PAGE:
We push hard in our early careers to get to the pinnacle of our chosen professions—to become Executive Chefs—only to realize that when we finally get there, the job is less about cooking and more about managing people and running a business. At this phase of our career, there are still long days, mandatory holidays, and time away from family.
I have always believed that chefs have a mortality in this business. I know how my body felt at 40 years old. Do I want to do this at 60, day in and day out?
So, what happens to your professional life when you reach that point? Most chefs go to one of two places: they either become a sales rep or broker at a food service provider or transition into a food and beverage director position. The choice depends on how polished you have become working the dining room floor at your club over the years. Can you walk into a room and converse with someone, no matter their background? Do you prefer to hide away from the members in the kitchen but can get along with other chefs and owners?
We all know that the executive chef of a country club is a rock star. When the chef walks into the dining room after a successful service or event, everyone wants to talk to him or her. Have you mastered talking but not saying anything and working a room of people? Of course, you have. You are a chef.
About six months ago, I moved to the Food and Beverage Director position. Going from celebrity chef to just another face on the floor was, I’ll admit, a bit of a hit to my ego.
Instead of the kitchen’s four walls to worry about, I have the whole business to look after. What a change in mindset this has been. I have always looked at servers as ambassadors of what chefs do. You must properly train the service staff so they understand the blood, sweat, tears, and passion the culinary department puts into their job. What I am finding is the kitchen must be equally trained on what the FOH goes through daily. Both locations have two different mindsets and personalities to manage and understand. The one constant is that people want accountability and to be treated fairly.
Coming from the kitchen and moving into the FOH, I quickly realized that there is a lot I don’t know. The good thing is I don’t have to know everything right away. I need to know how to put the right people in the right place and do the right jobs. This was a skill I learned early in my culinary career. I inherited a bar manager who needed to be set free and is now flourishing. Positive reinforcement with my managers and giving them the necessary tools have gone a long way.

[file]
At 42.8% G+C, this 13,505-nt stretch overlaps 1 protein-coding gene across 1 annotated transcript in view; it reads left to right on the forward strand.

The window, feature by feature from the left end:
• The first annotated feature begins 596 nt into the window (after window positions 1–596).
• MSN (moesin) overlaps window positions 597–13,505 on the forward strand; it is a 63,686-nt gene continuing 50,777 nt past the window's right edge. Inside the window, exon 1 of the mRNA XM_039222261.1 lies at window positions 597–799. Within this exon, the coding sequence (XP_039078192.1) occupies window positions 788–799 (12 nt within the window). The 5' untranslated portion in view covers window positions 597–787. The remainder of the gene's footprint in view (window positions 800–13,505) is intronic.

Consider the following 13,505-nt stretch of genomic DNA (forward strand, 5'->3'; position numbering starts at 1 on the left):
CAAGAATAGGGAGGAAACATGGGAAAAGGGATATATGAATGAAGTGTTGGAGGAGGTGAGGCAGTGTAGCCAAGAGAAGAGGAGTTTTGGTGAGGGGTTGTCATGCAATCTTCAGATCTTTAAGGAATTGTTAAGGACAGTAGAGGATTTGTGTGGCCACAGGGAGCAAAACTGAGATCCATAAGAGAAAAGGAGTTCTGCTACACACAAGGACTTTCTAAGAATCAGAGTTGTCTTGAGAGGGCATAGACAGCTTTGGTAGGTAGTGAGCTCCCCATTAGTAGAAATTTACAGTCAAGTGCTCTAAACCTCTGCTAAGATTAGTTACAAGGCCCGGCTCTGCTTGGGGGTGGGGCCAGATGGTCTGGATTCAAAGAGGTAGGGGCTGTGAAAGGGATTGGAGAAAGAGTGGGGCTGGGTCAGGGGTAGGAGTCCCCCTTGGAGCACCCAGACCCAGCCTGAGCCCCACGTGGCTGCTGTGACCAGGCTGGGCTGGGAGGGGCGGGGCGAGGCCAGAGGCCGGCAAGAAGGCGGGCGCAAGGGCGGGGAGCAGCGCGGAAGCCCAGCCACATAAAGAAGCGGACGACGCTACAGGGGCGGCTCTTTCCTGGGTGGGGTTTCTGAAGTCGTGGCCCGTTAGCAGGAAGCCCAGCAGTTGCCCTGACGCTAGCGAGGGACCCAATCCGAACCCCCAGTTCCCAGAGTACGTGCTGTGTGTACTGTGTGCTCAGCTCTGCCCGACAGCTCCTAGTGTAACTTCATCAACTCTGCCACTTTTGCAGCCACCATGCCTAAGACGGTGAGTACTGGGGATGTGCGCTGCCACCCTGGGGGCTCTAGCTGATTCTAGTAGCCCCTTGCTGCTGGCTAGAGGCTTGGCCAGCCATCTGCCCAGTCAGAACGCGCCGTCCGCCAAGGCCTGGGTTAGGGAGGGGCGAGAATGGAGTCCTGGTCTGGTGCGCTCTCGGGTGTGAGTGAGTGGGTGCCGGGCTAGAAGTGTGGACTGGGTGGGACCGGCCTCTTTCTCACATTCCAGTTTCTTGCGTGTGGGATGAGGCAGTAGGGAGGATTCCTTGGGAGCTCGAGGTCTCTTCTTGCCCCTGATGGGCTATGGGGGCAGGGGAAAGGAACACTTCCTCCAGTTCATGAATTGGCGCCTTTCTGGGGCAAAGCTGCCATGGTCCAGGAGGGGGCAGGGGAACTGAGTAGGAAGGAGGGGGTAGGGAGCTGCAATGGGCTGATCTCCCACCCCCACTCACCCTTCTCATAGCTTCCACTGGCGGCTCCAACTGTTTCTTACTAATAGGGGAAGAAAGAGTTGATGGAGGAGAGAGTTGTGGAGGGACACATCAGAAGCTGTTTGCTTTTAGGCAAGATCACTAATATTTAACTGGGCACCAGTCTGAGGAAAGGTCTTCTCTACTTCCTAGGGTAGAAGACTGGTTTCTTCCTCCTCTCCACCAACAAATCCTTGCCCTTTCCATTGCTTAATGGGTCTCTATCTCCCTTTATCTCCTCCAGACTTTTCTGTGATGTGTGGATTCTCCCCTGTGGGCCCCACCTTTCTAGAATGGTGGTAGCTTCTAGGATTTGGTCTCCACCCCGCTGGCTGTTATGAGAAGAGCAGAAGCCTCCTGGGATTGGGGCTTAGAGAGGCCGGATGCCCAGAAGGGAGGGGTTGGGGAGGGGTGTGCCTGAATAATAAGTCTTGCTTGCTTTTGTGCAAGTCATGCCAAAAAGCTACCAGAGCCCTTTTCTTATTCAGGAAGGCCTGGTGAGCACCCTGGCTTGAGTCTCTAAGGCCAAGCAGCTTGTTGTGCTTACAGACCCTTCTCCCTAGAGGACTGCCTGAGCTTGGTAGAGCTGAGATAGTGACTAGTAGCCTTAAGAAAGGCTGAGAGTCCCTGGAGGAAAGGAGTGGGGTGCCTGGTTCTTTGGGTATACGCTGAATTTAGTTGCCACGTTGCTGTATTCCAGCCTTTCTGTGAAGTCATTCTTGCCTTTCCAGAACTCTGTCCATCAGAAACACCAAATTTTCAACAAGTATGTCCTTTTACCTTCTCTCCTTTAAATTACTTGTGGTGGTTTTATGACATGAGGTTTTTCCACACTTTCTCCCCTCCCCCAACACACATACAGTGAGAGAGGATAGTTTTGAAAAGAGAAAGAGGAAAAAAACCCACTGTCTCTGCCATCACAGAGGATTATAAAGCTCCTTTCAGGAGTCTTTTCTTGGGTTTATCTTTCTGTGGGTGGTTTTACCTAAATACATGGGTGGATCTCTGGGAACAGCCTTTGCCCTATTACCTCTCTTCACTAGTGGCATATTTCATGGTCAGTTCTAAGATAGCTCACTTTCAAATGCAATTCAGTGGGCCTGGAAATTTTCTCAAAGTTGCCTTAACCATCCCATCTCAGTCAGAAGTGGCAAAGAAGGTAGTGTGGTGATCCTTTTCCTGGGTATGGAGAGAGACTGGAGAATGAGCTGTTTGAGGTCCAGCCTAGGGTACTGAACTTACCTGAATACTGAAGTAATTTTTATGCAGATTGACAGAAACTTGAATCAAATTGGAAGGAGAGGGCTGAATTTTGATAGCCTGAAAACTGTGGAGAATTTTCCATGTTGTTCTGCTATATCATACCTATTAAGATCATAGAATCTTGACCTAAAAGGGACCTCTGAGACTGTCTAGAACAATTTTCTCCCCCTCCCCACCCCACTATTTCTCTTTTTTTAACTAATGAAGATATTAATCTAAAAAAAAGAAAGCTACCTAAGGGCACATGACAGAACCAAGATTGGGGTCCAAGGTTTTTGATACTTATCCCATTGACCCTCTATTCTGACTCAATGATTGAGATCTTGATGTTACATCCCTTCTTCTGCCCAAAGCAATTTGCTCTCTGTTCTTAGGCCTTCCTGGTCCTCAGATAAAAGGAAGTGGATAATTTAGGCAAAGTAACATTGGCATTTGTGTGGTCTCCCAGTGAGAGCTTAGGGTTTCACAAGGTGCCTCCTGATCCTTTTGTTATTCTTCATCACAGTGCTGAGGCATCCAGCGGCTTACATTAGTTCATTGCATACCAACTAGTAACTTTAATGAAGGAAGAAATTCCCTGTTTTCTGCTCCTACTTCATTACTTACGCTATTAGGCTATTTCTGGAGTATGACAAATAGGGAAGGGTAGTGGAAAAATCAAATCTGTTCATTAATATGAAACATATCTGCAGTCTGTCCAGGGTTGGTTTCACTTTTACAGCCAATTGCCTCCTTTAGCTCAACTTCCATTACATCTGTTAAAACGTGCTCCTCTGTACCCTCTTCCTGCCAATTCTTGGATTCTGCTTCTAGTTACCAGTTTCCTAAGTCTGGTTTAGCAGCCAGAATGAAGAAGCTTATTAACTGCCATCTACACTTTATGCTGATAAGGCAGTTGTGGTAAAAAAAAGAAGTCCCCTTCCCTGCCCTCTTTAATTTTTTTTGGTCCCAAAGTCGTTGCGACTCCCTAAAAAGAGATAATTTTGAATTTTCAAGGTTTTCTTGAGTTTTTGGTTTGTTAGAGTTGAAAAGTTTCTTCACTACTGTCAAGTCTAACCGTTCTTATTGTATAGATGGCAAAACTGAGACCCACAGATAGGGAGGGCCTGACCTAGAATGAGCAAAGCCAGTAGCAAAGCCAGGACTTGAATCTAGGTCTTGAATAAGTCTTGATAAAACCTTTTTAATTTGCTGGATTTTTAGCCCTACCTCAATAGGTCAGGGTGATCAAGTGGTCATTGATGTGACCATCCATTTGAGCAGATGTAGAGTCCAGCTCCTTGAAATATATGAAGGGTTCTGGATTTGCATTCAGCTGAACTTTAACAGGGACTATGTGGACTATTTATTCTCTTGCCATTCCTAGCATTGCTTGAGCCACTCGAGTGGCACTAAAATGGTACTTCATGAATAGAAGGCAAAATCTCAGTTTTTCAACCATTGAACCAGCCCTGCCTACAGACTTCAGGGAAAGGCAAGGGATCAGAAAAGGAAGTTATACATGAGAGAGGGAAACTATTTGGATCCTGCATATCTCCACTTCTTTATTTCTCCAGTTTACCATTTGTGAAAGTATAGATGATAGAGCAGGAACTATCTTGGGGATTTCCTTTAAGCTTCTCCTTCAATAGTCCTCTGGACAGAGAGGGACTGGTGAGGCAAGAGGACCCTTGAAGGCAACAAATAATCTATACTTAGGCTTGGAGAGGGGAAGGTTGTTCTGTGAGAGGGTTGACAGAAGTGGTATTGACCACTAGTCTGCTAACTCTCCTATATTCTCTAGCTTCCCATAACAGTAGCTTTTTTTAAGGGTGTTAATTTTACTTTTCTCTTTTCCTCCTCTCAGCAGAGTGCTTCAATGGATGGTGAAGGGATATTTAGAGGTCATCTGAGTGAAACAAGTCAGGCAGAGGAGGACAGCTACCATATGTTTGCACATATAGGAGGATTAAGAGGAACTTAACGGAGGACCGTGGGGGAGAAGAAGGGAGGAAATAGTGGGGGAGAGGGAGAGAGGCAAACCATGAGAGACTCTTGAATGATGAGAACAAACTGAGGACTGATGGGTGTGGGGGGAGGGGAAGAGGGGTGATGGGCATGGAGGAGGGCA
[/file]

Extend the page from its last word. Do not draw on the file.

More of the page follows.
We are building an F&B department based on trust, honesty, hard work, and most importantly, no egos. We are constantly asking ourselves how we can be better for our membership. The first step is accepting that we are imperfect and make mistakes. The second step is owning up when we make mistakes and always striving to improve. Just because a member had a great time does not mean everything was fine with an event or dinner service. Good is not good enough. We strive to be great.
My chef and I have a trust-but-verify relationship. I try to stay out of his way and allow him to have his own identity as a chef. I trust he will do what is needed, but I verify by looking through his walk-in every week. It is no longer my kitchen (another tough pill to swallow) to manage and run. I keep my knives in his office in case I am ever needed, and there is a monthly specialty dinner that I still personally handle. This keeps me engaged and ensures I don’t lose my hard-earned calluses. And I do give advice and my opinion when it is necessary. I want my executive chef to be more successful than I was and learn from my mistakes.
Ultimately, we are all here for one thing: to ensure our membership has an excellent F&B experience.